Generally, the USB ports of the Raspberry Pi (and most SBCs) are not designed to reliably power 2.5" drives or larger. The absolute maximum power they can serve, shared across all USB ports, is 1.2A/6W:
A single 2.5" SSD can peak this when powering on, or during some usage peaks or so, and then sudden unmounts or I/O errors may happen.

When powering the drive hence externally, please don’t use a phone charger to power the drive, but a PSU like you use to power the SBC. Charging does not require a stable voltage, so cheap phone chargers, even when theoretically serving sufficient current, may not reliably power a device, as they are simply not designed to cover this need. So use a PSU which is explicitly designed to power devices, holding voltage in a sufficiently tight range even on usage fluctuations.

Hey! Thanks for that, MichaIng. That’s great to know.
I think I was definitely hitting that power limit when I got all those I/O errors.
I’ll make sure I’m getting stable power to the drive then, no phone charger.

Finally my powered drive adapter came!
I powered off the Pi, swapped the adapters, but alas… It refused to boot. I believe I got the same error as earlier or maybe a variation:

Kernel panic - not syncing: VFS: Unable to mount root fs on unknown-block(0,0)

I know the exact error is important to know, so I took a photo on my phone, but as luck would have it, my photo came out corrupt…

I got the same error on all USB ports 2.0 and 3.0, and when I switched back to the other enclosure just to be sure (it’s been running fine for weeks now, but I haven’t been pushing it hard), same error. So I popped the drive out and repaired the filesystems with my other Linux machine (I can’t seem to get the hold shift trick working on my Pi), but now when I attempt to boot I am greeted with a blank screen.

I wish I had a more straightforward problem, sorry guys. I was under the impression that booting from SSD would be simple? Am I doing something dreadfully wrong? Is there an official Pi guide with a list of compatible drives and enclosures? It seems like I’m walking a tightrope over corruption city here, haha.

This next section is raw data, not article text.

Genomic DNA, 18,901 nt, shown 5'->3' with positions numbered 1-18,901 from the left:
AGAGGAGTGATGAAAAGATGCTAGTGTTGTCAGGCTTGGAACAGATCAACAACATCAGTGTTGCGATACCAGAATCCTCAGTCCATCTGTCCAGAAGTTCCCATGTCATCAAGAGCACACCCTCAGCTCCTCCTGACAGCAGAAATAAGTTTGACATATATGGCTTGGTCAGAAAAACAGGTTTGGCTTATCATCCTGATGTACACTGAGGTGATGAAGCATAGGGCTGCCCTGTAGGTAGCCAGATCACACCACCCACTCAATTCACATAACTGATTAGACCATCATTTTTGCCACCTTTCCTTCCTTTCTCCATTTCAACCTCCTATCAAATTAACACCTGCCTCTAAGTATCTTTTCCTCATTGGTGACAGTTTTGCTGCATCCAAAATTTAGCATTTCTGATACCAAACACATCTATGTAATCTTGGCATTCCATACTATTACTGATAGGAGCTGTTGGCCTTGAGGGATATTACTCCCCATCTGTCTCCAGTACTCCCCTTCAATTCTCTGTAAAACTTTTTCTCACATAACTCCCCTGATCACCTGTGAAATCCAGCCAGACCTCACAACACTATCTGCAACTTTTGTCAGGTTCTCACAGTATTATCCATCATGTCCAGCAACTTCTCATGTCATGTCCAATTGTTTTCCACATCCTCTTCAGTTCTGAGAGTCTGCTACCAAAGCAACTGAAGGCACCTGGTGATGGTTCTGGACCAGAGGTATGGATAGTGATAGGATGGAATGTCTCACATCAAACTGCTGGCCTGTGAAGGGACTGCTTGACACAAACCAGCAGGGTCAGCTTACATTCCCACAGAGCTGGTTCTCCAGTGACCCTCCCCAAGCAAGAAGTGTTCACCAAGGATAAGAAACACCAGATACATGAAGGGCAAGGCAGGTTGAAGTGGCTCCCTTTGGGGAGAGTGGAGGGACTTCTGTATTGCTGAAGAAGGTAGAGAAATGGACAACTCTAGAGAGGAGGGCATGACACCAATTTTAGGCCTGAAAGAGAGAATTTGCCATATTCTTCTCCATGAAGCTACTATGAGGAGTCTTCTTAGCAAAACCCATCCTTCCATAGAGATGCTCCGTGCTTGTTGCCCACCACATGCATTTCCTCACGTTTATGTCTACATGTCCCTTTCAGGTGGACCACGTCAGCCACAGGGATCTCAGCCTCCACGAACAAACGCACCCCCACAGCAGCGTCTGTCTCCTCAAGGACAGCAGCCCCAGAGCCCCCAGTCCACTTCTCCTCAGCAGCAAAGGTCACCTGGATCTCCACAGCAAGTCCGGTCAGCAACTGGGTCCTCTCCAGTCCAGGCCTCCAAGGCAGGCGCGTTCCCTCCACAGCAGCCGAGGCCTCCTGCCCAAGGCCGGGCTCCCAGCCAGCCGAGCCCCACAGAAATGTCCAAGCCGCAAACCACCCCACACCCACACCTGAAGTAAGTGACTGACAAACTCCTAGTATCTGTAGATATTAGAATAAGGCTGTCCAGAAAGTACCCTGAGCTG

The only reason I switched to SSD was for longevity. I’ve heard the SD cards wear out quickly if you run busy webservers or the like. I want to run Caddy, Nextcloud, Syncthing, Home Assistant and Mycroft, maybe a few other things to fiddle with, so I thought it would be worth the switch with all that data moving around.

In the interest of looking at alternatives, I’m aware I can move most of the DietPi offical apps’ userdata to an external drive which might be a good compromise? But some of the unofficial apps I run will still be writing with some regularity to the root partition. Are there any downsides to moving the whole root partition to SSD and just leaving boot on SD?

Any ideas welcome, guys.
Sorry for the messy confusing post :thinking:

Have you also check the FAT partition for errors? This can be done on Windows as well, including repairing it. When bootup doesn’t show any output, likely parts of the kernel or bootloader are damaged. As on RPi, all are actual files on the FAT partition, this can be quite easily repaired from Windows (or any other OS, of course). Can you paste the content (with file sizes) of the FAT partition, so we can check if something is missing or has the wrong size and then re-add or re-place it with a fresh file from GitHub:

I remember there was some challenges for RPi to work together with specific adapter using JMicron Technology controller. As well there was a need to add an UAS blacklist quirk sometimes. Or to delay the start from SSD to give time for the disk to come up.

Another option is to boot from a USB stick and have RootFS transferred to the SSD?

Ah yes good point about the UAS issue. Let’s first see if the boot files are all there and healthy. As there was some filesystem corruption, not unlikely that the FAT partition was affected as well.

Hey guys, thanks for the responses. I have been repairing the boot partition as well as root. It took a few hours, but that blank screen eventually threw up some more errors: